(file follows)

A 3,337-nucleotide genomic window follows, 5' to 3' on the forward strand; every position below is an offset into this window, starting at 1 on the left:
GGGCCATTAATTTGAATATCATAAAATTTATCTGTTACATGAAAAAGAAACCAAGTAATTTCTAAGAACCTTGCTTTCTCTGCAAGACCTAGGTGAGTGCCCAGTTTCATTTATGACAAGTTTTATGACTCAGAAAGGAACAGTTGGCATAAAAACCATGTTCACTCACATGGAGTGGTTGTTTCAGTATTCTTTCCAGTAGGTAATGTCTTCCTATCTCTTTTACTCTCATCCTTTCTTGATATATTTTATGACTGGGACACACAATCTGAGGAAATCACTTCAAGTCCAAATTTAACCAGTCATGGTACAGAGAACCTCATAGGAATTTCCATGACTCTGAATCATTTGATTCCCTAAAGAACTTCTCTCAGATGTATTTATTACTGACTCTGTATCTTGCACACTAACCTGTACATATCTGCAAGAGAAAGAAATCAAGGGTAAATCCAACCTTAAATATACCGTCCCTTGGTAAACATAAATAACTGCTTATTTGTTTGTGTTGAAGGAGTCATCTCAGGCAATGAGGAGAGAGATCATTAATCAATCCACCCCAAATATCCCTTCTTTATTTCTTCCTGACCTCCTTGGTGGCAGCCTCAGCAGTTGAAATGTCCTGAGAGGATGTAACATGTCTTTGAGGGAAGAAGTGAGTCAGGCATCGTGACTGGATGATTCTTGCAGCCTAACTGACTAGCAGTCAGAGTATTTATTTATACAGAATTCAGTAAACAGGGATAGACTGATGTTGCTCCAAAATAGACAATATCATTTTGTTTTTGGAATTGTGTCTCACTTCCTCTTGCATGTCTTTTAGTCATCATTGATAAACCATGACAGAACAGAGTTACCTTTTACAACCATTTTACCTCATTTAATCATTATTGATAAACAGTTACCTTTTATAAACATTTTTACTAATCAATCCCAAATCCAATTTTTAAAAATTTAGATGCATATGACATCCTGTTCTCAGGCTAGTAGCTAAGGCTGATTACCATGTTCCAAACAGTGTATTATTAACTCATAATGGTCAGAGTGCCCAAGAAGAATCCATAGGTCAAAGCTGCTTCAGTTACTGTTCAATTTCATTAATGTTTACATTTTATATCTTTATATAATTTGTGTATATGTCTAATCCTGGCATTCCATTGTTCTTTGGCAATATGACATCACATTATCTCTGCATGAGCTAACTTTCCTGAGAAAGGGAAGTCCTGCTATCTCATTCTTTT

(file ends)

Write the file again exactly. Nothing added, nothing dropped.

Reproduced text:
A 3,337-nucleotide genomic window follows, 5' to 3' on the forward strand; every position below is an offset into this window, starting at 1 on the left:
GGGCCATTAATTTGAATATCATAAAATTTATCTGTTACATGAAAAAGAAACCAAGTAATTTCTAAGAACCTTGCTTTCTCTGCAAGACCTAGGTGAGTGCCCAGTTTCATTTATGACAAGTTTTATGACTCAGAAAGGAACAGTTGGCATAAAAACCATGTTCACTCACATGGAGTGGTTGTTTCAGTATTCTTTCCAGTAGGTAATGTCTTCCTATCTCTTTTACTCTCATCCTTTCTTGATATATTTTATGACTGGGACACACAATCTGAGGAAATCACTTCAAGTCCAAATTTAACCAGTCATGGTACAGAGAACCTCATAGGAATTTCCATGACTCTGAATCATTTGATTCCCTAAAGAACTTCTCTCAGATGTATTTATTACTGACTCTGTATCTTGCACACTAACCTGTACATATCTGCAAGAGAAAGAAATCAAGGGTAAATCCAACCTTAAATATACCGTCCCTTGGTAAACATAAATAACTGCTTATTTGTTTGTGTTGAAGGAGTCATCTCAGGCAATGAGGAGAGAGATCATTAATCAATCCACCCCAAATATCCCTTCTTTATTTCTTCCTGACCTCCTTGGTGGCAGCCTCAGCAGTTGAAATGTCCTGAGAGGATGTAACATGTCTTTGAGGGAAGAAGTGAGTCAGGCATCGTGACTGGATGATTCTTGCAGCCTAACTGACTAGCAGTCAGAGTATTTATTTATACAGAATTCAGTAAACAGGGATAGACTGATGTTGCTCCAAAATAGACAATATCATTTTGTTTTTGGAATTGTGTCTCACTTCCTCTTGCATGTCTTTTAGTCATCATTGATAAACCATGACAGAACAGAGTTACCTTTTACAACCATTTTACCTCATTTAATCATTATTGATAAACAGTTACCTTTTATAAACATTTTTACTAATCAATCCCAAATCCAATTTTTAAAAATTTAGATGCATATGACATCCTGTTCTCAGGCTAGTAGCTAAGGCTGATTACCATGTTCCAAACAGTGTATTATTAACTCATAATGGTCAGAGTGCCCAAGAAGAATCCATAGGTCAAAGCTGCTTCAGTTACTGTTCAATTTCATTAATGTTTACATTTTATATCTTTATATAATTTGTGTATATGTCTAATCCTGGCATTCCATTGTTCTTTGGCAATATGACATCACATTATCTCTGCATGAGCTAACTTTCCTGAGAAAGGGAAGTCCTGCTATCTCATTCTTTT